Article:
The Internet. That great dumpster of Society’s mass of data, where beating the proverbial dead horse is a favorite pass-time. No matter the entirety of a consensus, there will always be someone who—either legitimately or through a desire to be a unique snowflake—will have a different opinion. Every subject, and especially the automotive world, has a series of topics which are argued to death. Usually, it is useless to voice your opinion, because it has likely been said, and all the arguments—which will be used against you, like clockwork—already developed.
Utterly, entirely useless.
Today I am sharing my opinion on one of the great debates in the car modifying world: are strut tower braces a useful effort, or merely a way to bling up an engine bay and provide a lean bar for your mechanic? Before I begin, a few disclaimers: First, for an in-depth look for on-track performance, Bimmerworld performed extensive testing, which can be found HERE. Second, my opinion is merely that; an opinion. My expert level is minimal on this subject, and the ‘result’ I give is from both experience, and research.
As with most debates, the genesis of this one is a perceived ‘problem’ which had to be fixed. The problem under debate is simple: metal, while being hard, is not an immovable object, and will flex and move under stress. Such stress can regularly be found under cornering conditions, when accelerative forces are being combined with cornering forces. The problem/question which must be solved is whether or not these forces are effective enough so as to require an engineered solution. Those that say yes will generally champion the installation of a strut tower brace as just such an engineered solution. Those that say that a car is strong enough generally view such devices as a waste of time. Due to these two schools of thought (as well as a few other outliers), the world is now the questionably-lucky parents of this little persistent argument.
My answer to this argument has always been a resolute yes, with very simple logic underlying it. Generally, manufactures do not like to waste money. In fact, every single part is looked at to see where pennies or halves of pennies can be shaved off, with the knowledge that the laws of economies of scale will easily multiply even the smallest sum of money into a measurable, noticeable amount. While not nearly every car is supplied with an OEM strut brace, the fact that some are—such as the above pictured Mustang—show that those companies, and more importantly the engineers employed by them, show a measurable benefit to including one.
While this may be an answer to the question, it is certainly not the answer. Even people who agree that yes, strut braces are worth it, will continue to argue and debate over various particulars. Generally, these can fall under two categories: when to use a strut brace, and which is a good one to use. The answers to these questions—predictably—are not simple, broad answers that can be applied to every car. To begin answering whether you even need a strut brace, as well as which one to use, requires easy research into your vehicle. Generally, the more expensive and newer the vehicle, the less impactful a strut brace—or improved strut brace if one is already stock—will be.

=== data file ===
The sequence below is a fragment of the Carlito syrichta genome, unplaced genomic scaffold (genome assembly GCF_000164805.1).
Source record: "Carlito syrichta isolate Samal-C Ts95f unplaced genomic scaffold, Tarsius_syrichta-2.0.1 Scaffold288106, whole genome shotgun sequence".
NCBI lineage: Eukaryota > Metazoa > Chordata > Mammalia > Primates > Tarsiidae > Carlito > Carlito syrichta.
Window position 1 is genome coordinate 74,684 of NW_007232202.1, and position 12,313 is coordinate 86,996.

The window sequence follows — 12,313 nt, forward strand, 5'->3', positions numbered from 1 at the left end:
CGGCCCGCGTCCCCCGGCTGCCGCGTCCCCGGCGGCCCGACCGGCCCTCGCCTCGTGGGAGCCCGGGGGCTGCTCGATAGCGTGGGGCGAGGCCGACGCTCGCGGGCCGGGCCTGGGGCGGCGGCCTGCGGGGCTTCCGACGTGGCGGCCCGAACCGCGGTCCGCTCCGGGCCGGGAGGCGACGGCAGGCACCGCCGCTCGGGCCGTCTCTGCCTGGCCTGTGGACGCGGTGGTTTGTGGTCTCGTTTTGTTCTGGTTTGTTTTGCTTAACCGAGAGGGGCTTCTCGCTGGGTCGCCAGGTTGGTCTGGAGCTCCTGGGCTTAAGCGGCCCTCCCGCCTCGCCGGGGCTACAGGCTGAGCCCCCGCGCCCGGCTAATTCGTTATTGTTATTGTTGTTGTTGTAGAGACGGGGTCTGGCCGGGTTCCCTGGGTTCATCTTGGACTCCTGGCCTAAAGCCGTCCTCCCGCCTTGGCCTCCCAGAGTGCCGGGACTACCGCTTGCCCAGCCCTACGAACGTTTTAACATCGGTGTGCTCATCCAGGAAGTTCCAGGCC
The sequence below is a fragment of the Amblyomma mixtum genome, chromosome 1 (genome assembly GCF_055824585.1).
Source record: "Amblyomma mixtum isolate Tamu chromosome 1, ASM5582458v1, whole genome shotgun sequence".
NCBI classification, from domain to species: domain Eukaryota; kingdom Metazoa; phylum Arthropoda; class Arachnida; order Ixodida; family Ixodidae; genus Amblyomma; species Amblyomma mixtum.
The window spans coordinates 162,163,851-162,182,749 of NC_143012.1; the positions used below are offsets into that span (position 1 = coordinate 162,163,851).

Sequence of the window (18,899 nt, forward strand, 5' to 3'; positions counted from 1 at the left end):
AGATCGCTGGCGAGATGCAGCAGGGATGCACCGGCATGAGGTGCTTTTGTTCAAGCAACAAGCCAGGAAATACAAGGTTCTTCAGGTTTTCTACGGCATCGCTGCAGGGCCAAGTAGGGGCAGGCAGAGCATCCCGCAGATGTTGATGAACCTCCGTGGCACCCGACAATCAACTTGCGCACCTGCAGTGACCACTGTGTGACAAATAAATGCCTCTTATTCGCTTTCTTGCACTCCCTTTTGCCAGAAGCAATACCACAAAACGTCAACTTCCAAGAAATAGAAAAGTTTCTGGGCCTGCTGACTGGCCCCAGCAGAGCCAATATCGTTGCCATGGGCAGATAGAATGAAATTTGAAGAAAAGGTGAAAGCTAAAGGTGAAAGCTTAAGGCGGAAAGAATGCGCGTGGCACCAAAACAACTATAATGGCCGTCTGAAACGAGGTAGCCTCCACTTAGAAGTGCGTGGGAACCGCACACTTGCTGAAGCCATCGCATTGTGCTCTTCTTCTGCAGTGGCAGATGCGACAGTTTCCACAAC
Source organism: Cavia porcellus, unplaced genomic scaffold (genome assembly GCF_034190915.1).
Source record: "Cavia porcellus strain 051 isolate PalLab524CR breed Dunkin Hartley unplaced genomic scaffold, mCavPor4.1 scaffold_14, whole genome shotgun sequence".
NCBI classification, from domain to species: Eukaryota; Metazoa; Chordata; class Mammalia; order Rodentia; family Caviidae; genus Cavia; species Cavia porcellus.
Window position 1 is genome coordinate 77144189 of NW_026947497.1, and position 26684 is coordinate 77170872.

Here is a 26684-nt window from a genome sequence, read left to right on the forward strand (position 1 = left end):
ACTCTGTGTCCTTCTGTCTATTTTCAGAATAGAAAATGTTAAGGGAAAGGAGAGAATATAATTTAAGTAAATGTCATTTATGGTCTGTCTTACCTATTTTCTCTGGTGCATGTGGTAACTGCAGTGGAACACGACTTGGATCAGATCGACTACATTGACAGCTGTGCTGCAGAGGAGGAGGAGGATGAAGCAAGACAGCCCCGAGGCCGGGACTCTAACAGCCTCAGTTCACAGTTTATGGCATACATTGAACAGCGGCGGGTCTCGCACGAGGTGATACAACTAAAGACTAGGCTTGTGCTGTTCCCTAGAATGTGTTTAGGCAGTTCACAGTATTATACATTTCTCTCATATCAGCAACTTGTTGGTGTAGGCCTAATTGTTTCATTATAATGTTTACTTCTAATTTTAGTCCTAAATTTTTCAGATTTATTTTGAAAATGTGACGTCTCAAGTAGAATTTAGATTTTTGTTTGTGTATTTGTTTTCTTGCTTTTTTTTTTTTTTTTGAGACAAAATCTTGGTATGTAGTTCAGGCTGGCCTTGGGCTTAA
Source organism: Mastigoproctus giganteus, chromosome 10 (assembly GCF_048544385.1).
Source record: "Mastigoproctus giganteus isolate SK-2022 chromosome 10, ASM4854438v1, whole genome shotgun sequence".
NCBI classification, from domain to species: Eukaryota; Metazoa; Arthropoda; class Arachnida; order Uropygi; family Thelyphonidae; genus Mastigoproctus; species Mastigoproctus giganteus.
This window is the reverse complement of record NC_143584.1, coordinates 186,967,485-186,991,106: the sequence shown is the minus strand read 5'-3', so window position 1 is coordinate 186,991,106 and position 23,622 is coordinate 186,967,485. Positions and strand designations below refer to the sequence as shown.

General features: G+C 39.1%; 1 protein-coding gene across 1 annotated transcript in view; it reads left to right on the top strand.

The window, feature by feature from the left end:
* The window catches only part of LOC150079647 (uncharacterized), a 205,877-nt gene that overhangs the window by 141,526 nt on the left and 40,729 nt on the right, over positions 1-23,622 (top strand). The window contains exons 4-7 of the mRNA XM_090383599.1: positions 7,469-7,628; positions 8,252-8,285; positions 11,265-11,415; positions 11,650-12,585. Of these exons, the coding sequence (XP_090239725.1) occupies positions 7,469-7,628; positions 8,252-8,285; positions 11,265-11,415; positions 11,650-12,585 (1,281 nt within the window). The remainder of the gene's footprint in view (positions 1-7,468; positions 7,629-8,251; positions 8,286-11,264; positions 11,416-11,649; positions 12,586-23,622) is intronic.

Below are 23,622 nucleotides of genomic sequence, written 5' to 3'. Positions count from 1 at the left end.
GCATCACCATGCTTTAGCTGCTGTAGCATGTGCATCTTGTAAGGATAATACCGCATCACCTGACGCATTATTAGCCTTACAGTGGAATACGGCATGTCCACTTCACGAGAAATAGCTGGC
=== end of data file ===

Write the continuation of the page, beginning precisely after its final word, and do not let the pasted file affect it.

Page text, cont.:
For instance, a 2017 Chevrolet Camaro features a stiff, masterfully engineered chassis. This imparts tangible benefits to the handling of the car, which decreases the tangible benefit of fitting an aftermarket roll bar. A 2002 Chevrolet Camaro on the other hand is a different beast. Produced during an era where design priorities were different (i.e. less sophisticated) than today’s vehicles, the 2002 ‘F-body’ Camaro is a flimsy platform in comparison. Proper aftermarket strut tower bracing could improve the handling of the car a noticeable amount to a driver.
Some vehicle makers have had a stellar reputation through the decades, and as such can be somewhat trusted to provide solid chassis to their customers to begin with. Again, these generally follow the cost of the cars, with Porsche, BMW, and Lotus (included due to how many OTHER people use Lotus chassis’), all making historically strong chassis’. More budget-minded auto makers such as Honda, Toyota, and (some) Fords are generally less-likely to be described as “sporting stiff”, and as such can benefit from bracing.
For anyone who makes it through the debate of whether or not even having a strut brace is worth it, further debates await them when it comes to buying it. I am of the opinion that you get what you pay for: simply put a cheap strut brace will more than likely be more for show, and driver’s feels, than for actual tangible performance benefits. The Mopar LX platform is a great chassis to compare aftermarket bracing on, because I own a 2007 SRT8 Charger and have experience with the platform, and that they do not come with any brace in any trim, despite desperately needing one.
The above pictures demonstrate how varied strut bracing can be. It also shows how properly choosing a brace—which goes hand in hand with the aforementioned research—can be the difference between feeling your investment, and merely seeing it when you open your engine bay. Something I always advocate when discussing strut tower braces is to also research further chassis bracing. While a good strut tower brace can be felt by the perceptive driver, full chassis bracing can dramatically change the characteristics of a car. Generally reinforcing various parts of the frame/unibody, these pieces can be wise investments for the driver interested in the handling of their car; although the same shopping considerations have to be taken into account.
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I recently recieved a degree in History from the University of Nevada, Reno.